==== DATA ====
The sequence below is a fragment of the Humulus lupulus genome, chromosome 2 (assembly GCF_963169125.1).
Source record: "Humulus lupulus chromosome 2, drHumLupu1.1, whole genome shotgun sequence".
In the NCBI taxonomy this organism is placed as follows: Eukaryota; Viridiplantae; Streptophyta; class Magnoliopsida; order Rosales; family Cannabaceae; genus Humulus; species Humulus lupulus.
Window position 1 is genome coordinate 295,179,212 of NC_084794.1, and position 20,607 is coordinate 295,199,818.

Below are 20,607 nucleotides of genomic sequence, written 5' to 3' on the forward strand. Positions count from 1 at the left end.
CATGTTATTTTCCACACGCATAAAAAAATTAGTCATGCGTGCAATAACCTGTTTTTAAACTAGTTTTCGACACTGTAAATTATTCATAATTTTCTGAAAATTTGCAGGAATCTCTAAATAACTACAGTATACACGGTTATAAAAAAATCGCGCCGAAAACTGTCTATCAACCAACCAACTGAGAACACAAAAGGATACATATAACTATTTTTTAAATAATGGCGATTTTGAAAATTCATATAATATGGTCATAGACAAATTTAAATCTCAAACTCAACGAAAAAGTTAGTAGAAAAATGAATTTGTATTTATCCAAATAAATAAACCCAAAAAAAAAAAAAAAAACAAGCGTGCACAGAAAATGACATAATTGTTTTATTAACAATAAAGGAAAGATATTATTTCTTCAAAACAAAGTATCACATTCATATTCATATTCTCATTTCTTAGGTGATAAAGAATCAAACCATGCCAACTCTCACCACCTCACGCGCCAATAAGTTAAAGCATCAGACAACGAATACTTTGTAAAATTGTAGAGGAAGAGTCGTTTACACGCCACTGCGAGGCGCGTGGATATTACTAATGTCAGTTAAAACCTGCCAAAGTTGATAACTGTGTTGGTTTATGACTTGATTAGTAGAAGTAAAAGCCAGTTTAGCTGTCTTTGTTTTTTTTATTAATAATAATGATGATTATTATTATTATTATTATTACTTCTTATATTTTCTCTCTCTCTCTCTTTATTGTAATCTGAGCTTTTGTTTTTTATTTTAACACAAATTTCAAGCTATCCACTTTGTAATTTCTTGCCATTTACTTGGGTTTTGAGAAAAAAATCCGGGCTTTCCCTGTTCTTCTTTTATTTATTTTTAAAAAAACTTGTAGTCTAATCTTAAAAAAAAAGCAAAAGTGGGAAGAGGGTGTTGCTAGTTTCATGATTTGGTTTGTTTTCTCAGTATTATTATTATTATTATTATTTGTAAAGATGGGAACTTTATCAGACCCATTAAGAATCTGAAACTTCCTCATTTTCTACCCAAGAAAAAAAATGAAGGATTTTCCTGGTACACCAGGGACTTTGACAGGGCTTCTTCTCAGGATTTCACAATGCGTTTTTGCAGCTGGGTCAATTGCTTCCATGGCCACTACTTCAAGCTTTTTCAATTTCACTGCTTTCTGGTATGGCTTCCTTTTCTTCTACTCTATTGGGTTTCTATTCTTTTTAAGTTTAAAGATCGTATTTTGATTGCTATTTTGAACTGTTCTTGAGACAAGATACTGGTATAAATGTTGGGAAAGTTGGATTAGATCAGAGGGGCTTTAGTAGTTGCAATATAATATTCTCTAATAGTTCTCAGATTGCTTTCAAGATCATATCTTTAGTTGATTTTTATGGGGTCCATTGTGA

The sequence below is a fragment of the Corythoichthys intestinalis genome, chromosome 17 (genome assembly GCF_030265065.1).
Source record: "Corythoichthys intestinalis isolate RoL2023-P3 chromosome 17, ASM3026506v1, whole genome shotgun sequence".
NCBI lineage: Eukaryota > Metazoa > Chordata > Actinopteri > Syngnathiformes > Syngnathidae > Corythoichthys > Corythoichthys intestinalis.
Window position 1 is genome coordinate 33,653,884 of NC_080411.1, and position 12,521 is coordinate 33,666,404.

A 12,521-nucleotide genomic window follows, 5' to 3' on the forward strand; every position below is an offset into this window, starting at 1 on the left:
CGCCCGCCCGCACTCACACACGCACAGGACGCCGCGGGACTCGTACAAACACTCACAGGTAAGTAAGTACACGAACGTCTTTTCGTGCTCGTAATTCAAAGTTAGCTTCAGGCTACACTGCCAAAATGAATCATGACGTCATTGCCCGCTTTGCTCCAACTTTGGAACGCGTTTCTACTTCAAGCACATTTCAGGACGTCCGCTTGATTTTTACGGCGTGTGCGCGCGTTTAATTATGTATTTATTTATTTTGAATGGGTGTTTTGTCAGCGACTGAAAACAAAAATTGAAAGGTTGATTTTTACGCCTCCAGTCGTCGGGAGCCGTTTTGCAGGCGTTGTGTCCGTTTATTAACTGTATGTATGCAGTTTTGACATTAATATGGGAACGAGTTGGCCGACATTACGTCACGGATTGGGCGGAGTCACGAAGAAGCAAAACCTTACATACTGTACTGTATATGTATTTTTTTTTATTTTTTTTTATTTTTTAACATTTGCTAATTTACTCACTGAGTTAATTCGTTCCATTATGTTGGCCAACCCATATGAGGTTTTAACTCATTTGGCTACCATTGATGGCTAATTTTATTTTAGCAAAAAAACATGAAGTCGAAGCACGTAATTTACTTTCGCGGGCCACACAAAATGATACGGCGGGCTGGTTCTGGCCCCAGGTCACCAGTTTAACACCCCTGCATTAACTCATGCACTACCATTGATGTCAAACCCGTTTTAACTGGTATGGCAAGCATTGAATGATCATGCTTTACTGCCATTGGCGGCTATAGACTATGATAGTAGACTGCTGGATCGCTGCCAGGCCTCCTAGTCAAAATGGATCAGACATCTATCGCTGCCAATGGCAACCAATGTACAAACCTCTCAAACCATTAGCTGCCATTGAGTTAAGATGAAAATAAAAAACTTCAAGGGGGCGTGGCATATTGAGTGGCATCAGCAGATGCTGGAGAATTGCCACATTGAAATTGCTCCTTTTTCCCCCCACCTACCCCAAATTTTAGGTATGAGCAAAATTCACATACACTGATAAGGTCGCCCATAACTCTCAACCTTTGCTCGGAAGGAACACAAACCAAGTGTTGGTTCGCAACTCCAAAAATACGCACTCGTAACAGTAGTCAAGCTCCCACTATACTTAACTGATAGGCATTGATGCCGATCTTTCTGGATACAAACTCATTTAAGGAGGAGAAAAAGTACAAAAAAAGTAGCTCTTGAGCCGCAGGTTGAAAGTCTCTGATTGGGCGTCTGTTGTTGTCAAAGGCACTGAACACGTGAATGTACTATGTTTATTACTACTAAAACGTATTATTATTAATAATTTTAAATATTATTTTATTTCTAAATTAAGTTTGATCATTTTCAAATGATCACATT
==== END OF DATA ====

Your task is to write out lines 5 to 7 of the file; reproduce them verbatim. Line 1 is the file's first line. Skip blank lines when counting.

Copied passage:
Below are 20,607 nucleotides of genomic sequence, written 5' to 3' on the forward strand. Positions count from 1 at the left end.
CATGTTATTTTCCACACGCATAAAAAAATTAGTCATGCGTGCAATAACCTGTTTTTAAACTAGTTTTCGACACTGTAAATTATTCATAATTTTCTGAAAATTTGCAGGAATCTCTAAATAACTACAGTATACACGGTTATAAAAAAATCGCGCCGAAAACTGTCTATCAACCAACCAACTGAGAACACAAAAGGATACATATAACTATTTTTTAAATAATGGCGATTTTGAAAATTCATATAATATGGTCATAGACAAATTTAAATCTCAAACTCAACGAAAAAGTTAGTAGAAAAATGAATTTGTATTTATCCAAATAAATAAACCCAAAAAAAAAAAAAAAAACAAGCGTGCACAGAAAATGACATAATTGTTTTATTAACAATAAAGGAAAGATATTATTTCTTCAAAACAAAGTATCACATTCATATTCATATTCTCATTTCTTAGGTGATAAAGAATCAAACCATGCCAACTCTCACCACCTCACGCGCCAATAAGTTAAAGCATCAGACAACGAATACTTTGTAAAATTGTAGAGGAAGAGTCGTTTACACGCCACTGCGAGGCGCGTGGATATTACTAATGTCAGTTAAAACCTGCCAAAGTTGATAACTGTGTTGGTTTATGACTTGATTAGTAGAAGTAAAAGCCAGTTTAGCTGTCTTTGTTTTTTTTATTAATAATAATGATGATTATTATTATTATTATTATTACTTCTTATATTTTCTCTCTCTCTCTCTTTATTGTAATCTGAGCTTTTGTTTTTTATTTTAACACAAATTTCAAGCTATCCACTTTGTAATTTCTTGCCATTTACTTGGGTTTTGAGAAAAAAATCCGGGCTTTCCCTGTTCTTCTTTTATTTATTTTTAAAAAAACTTGTAGTCTAATCTTAAAAAAAAAGCAAAAGTGGGAAGAGGGTGTTGCTAGTTTCATGATTTGGTTTGTTTTCTCAGTATTATTATTATTATTATTATTTGTAAAGATGGGAACTTTATCAGACCCATTAAGAATCTGAAACTTCCTCATTTTCTACCCAAGAAAAAAAATGAAGGATTTTCCTGGTACACCAGGGACTTTGACAGGGCTTCTTCTCAGGATTTCACAATGCGTTTTTGCAGCTGGGTCAATTGCTTCCATGGCCACTACTTCAAGCTTTTTCAATTTCACTGCTTTCTGGTATGGCTTCCTTTTCTTCTACTCTATTGGGTTTCTATTCTTTTTAAGTTTAAAGATCGTATTTTGATTGCTATTTTGAACTGTTCTTGAGACAAGATACTGGTATAAATGTTGGGAAAGTTGGATTAGATCAGAGGGGCTTTAGTAGTTGCAATATAATATTCTCTAATAGTTCTCAGATTGCTTTCAAGATCATATCTTTAGTTGATTTTTATGGGGTCCATTGTGA

The sequence below is a fragment of the Corythoichthys intestinalis genome, chromosome 17 (genome assembly GCF_030265065.1).